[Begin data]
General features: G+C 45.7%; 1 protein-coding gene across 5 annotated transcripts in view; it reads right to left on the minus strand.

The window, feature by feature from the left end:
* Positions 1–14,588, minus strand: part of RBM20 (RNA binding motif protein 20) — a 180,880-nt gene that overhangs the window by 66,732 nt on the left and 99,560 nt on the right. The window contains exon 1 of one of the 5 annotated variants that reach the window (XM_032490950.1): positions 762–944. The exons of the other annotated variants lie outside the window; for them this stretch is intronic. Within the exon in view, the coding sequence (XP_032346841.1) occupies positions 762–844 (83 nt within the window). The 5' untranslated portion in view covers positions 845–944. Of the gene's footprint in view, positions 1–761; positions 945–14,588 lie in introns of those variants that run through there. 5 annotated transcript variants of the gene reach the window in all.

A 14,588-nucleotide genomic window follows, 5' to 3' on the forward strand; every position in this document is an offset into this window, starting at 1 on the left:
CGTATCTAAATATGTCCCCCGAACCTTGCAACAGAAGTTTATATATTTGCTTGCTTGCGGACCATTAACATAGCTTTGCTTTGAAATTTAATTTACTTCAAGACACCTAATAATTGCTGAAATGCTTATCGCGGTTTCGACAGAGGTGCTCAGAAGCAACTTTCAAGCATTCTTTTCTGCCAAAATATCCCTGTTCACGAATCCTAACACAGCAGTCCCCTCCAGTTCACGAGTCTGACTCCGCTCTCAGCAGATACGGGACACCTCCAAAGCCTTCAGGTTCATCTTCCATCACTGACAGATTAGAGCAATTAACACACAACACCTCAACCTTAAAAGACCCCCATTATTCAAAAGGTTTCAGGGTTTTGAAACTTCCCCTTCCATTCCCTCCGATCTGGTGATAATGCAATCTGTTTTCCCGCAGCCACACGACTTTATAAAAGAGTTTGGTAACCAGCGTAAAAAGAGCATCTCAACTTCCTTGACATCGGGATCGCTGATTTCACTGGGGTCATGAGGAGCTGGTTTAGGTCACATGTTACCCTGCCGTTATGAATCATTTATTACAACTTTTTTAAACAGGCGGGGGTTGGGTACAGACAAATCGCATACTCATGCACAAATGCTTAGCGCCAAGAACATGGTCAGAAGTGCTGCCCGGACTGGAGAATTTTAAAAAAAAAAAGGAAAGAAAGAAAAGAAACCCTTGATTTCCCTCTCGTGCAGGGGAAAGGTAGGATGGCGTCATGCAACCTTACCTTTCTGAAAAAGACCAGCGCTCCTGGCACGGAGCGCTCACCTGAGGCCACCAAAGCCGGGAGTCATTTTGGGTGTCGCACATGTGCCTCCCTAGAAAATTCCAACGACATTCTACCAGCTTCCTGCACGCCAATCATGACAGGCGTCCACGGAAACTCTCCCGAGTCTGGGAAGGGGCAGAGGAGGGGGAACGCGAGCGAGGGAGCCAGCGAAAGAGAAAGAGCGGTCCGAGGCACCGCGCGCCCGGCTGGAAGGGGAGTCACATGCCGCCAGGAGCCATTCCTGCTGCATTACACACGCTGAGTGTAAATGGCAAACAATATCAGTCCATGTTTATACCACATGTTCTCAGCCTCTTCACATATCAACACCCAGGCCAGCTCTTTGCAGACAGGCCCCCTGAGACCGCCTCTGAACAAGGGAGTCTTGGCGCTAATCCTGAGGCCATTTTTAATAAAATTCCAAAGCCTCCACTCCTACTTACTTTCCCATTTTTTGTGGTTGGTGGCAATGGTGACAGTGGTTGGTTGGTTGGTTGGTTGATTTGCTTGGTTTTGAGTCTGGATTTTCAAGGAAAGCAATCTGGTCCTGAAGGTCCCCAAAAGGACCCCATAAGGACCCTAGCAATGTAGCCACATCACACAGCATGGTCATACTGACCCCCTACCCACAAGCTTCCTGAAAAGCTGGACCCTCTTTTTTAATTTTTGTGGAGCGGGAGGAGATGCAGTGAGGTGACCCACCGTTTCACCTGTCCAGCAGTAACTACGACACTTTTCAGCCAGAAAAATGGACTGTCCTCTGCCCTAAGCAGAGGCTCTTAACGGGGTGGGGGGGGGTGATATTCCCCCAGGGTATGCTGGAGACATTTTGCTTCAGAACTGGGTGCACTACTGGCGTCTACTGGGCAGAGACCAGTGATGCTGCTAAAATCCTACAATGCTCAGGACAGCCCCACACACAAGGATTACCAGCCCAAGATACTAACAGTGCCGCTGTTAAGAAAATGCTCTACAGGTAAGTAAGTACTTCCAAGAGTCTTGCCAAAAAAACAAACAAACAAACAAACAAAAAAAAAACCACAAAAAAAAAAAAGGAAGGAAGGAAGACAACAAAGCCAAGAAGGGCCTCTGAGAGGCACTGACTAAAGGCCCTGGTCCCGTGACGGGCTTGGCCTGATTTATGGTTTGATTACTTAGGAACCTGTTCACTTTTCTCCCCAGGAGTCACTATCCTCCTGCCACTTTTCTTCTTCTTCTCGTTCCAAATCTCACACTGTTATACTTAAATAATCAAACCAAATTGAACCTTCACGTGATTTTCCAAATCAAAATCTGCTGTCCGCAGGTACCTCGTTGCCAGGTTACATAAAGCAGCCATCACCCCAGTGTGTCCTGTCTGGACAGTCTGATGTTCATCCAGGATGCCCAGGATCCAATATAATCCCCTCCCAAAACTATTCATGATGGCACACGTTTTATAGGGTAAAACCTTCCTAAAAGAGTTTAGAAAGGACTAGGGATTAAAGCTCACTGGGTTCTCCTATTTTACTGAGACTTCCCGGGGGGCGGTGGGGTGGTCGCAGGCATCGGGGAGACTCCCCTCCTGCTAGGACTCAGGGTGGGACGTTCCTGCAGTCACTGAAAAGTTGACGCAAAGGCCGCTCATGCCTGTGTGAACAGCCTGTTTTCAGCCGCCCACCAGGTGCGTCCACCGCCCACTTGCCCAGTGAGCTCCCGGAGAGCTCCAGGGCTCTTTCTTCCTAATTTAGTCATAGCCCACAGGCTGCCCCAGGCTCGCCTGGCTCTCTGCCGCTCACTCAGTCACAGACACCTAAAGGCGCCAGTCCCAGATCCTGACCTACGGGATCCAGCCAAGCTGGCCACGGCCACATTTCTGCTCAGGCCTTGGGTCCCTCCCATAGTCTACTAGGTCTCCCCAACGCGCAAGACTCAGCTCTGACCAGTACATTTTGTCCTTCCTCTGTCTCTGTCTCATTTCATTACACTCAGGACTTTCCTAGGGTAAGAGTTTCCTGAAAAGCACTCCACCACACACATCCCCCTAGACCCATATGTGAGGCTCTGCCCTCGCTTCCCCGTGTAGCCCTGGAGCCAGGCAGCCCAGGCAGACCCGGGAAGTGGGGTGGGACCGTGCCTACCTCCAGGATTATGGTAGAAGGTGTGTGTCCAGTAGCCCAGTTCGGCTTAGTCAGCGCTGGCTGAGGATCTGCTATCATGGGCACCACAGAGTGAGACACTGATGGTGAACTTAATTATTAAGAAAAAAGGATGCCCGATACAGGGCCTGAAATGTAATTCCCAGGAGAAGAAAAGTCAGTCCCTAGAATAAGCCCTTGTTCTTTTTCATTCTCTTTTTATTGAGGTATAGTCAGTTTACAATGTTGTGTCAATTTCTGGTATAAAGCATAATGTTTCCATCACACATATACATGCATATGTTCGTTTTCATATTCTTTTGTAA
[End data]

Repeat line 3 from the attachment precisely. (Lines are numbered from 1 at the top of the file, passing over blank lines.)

* Positions 1–14,588, minus strand: part of RBM20 (RNA binding motif protein 20) — a 180,880-nt gene that overhangs the window by 66,732 nt on the left and 99,560 nt on the right. The window contains exon 1 of one of the 5 annotated variants that reach the window (XM_032490950.1): positions 762–944. The exons of the other annotated variants lie outside the window; for them this stretch is intronic. Within the exon in view, the coding sequence (XP_032346841.1) occupies positions 762–844 (83 nt within the window). The 5' untranslated portion in view covers positions 845–944. Of the gene's footprint in view, positions 1–761; positions 945–14,588 lie in introns of those variants that run through there. 5 annotated transcript variants of the gene reach the window in all.